Adjustments here are easy in principle, but will require effort and discipline in executing them. First and foremost, guards must get through screens quicker. Whether chasing over the top or darting underneath, the guard must recover and do so quickly. Second, the big men must play the screen higher. Whether they hedge hard or play it more flat doesn’t necessarily matter as long as they’re higher in the action and ready to defend when the ball comes at them. Hanging back and inviting pull up jumpers in rhythm can lead to the type of onslaught seen on Monday. Third, the defenders not directly involved in the play must be alert and ready to help the helper. When the bigs commit, teammates must have their backs. Wings must drop down to help defend the paint and everybody must gang rebound.

*Cut out the live ball turnovers. The Lakers first possession was a bad pass that was stolen and dunked going the other way. In the first half they’d commit 7 more turnovers that OKC turned into 16 total points. The Thunder posted the 2nd best offensive efficiency in the league during the regular season and hung a 133 rating on the Lakers on Monday. Giving a team with that level of potency extra possessions – especially ones that lead to the easiest types of baskets – is a recipe for disaster. The Lakers must be more careful, but also act with more purpose on offense. Too many Laker turnovers seemed to be the result of over thinking an action or trying too hard for the primary option instead of looking to counters that were more open. The Lakers need to play smart, but loose. If something isn’t there, go away from it and attack another way. The Thunder are a smart defensive team but the Lakers made them look even smarter by not swinging the ball, not attacking off the dribble, and not using a varied attack. That must change tonight.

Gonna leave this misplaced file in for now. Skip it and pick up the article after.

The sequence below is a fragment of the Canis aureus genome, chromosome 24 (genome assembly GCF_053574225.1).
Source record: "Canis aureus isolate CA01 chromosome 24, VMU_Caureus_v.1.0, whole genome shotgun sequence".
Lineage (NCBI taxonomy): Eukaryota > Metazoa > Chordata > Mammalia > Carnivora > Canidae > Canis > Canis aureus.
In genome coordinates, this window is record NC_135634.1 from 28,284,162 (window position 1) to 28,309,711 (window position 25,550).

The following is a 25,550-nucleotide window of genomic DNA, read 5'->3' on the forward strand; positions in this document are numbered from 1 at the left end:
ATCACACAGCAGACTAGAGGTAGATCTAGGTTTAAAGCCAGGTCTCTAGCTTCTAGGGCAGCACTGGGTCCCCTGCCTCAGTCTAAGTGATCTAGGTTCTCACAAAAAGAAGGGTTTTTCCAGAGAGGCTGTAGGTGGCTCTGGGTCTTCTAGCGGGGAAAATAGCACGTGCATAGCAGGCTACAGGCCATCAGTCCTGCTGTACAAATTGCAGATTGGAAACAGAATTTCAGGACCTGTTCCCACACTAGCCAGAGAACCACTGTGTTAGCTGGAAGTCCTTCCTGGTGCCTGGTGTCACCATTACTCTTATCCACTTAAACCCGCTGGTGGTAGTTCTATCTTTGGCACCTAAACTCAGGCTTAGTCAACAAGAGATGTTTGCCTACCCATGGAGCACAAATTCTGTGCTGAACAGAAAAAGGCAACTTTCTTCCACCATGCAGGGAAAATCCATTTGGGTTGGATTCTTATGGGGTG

*Get Kobe moving into attack positions more often, preferably below the foul line. Whether on or off the ball, Kobe was spending too much of his time working 18 feet and out. At that distance his game becomes overly dependent on making jumpers and as the old saying goes – you live by the jumper, you die by the jumper. Kobe must instead work closer to the rim to find his rhythm. I’d love to see some of the cross-screen actions out of their “horns” actions to get Kobe flashing into the post or curling into the paint. I’d love to see him work more stagger screens that bring him to the short corner or get him on the move where he can make his catch at the pinch post with a live dribble. I’d also like to see him operate in the P&R more, especially with Gasol. It’s been a while since the Lakers utilized their Kobe/Pau P&R on a cleared side that forces the rotations that ultimately lead to Bynum being free under the rim. Dusting that action off would be a sight for sore eyes.

*Push the ball more. The Lakers had 0 (yes, zero) fast break points in game one. Against a long team that has strong individual defenders in the half court, that’s something that needs to change tonight. I’m not asking for the Lakers to turn into the SSOL Suns, but they could do well to take a page from the Spurs handbook and push the ball into the front court and look to seize opportunities against a defense that isn’t set. Be it Sessions or Kobe or Ron, advance the ball and look for the cracks in the D. The Thunder are a middling transition D team that likes to crash the offensive boards. Their will be opportunities to run, the Lakers need to recognize them and pounce.

The Lakers can also look to throw the ball ahead to Barnes leaking out after he contests jumpers. Barnes is likely to see a lot of minutes against Harden and Durant who are both fond of taking long jumpers that he’ll be closing out on. When those shots miss, he can lead out. The same is true of Gasol when he contests Ibaka’s mid-range jumpers in pick and pop situations. Many of these actions end with Serge taking 16 foot jumpers from the elbow area, and if the Lakers are gang rebounding the way they’re supposed to be, Pau can afford to run out a few times a game.